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Todd Rundgren - Hermit of Mink Hollow CD (album) cover

HERMIT OF MINK HOLLOW

Todd Rundgren

 

Crossover Prog

3.08 | 23 ratings

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Chicapah
Prog Reviewer
3 stars After making four of his most progressive solo albums in a row (utilizing various lineups of side musicians) as well as undertaking a major detour into jazz rock/fusion territory with his adventurous group Utopia, Todd Rundgren sequestered himself in the studio in the early months of 1978 and did what he hadn't done since sculpting the admirable "Something/Anything." Here he reverted to his one man band persona and relied on no one but he, himself and his muse to produce the very personal "Hermit of Mink Hollow." I get the feeling that he desperately yearned to get back to the place where he didn't have to answer to anybody but his own ego and create whatever emerged from his fertile brain. It's an impressive but slightly inconsistent virtuoso presentation that, more than anything else, demonstrates the leaps and bounds his studio techniques had improved by over the years.

Side one of the LP version is labeled "The Easy Side" and it starts off with the very upbeat vibe of "All the Children Sing," a joyous romp with chiming synthesizers and the full TR chorale raising the roof. Lyrically it describes the miracle of epiphany as the day when "a bell in your head will ring" and your "universe will explode apart." Considering that Todd had just returned from a vacation in the Middle East to investigate Sufism those lofty sentiments aren't surprising at all. Speaking of idealism, the chart-climbing single "Can We Still Be Friends" is next and it's one of Rundgren's most endearing ditties. On the surface it would appear to be a fairly straightforward ballad but the intriguing vocal sections with their deceptively tricky time signatures make this tune anything but formula. The intertwining la-la melodies that seem to float about effortlessly are almost Gentle Giant-like at times. Lyrically, though, our boy is literally dreaming in La-La Land. A word to the wise. Whatever you do, never but NEVER tell the girl you're breaking up with "let's admit we made a mistake/but can we still be friends?" unless you're prepared to have your eyeballs clawed out and possibly find yourself maimed for life. You, like nave Mr. Rundgren, might think it's a noble consolation prize to offer but that's the last thing they want to hear at that moment.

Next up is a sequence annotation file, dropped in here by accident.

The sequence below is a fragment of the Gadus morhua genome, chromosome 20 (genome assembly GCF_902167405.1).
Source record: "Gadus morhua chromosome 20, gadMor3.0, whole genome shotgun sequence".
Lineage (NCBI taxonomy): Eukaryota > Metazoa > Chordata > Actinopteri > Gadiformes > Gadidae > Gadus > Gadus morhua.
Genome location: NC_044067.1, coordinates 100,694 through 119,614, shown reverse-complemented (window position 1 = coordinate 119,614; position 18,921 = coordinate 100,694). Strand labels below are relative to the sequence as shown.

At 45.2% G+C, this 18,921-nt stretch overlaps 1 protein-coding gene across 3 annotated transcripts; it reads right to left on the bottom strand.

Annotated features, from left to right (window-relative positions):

"Hurting for You" is another one of Todd's frequent treks into the world of saccharine torch songs and one can't help but to feel sympathy for the courageous guitar lead that valiantly attempts to fight its way up through the sugary Sea of the Overwrought Chorale that eventually drowns it without mercy. Makes a sad song even sadder. "Too Far Gone" sports a samba-styled feel that's a nice change of pace but it's still pretty mediocre fare. The words are about an artist who's become estranged from his family and friends and has all the earmarks of a personal confession. One of Rundgren's most attractive qualities is his fondness for clever studio tricks and his willingness to be silly at times. "Onomatopoeia" delivers both in a short 1:34 span and is pure frivolity from the odd sound effects to the witty lyrics like "onomatopoeia, in proximity ya..." Gotta love it. "Determination" is a strong candidate for coolest song on the album with its bright, piercing guitars, undeniable energy flow and palpable prog aura. It still amazes me how Todd can single-handedly assemble a track piece by piece and have it come out sounding like a full band.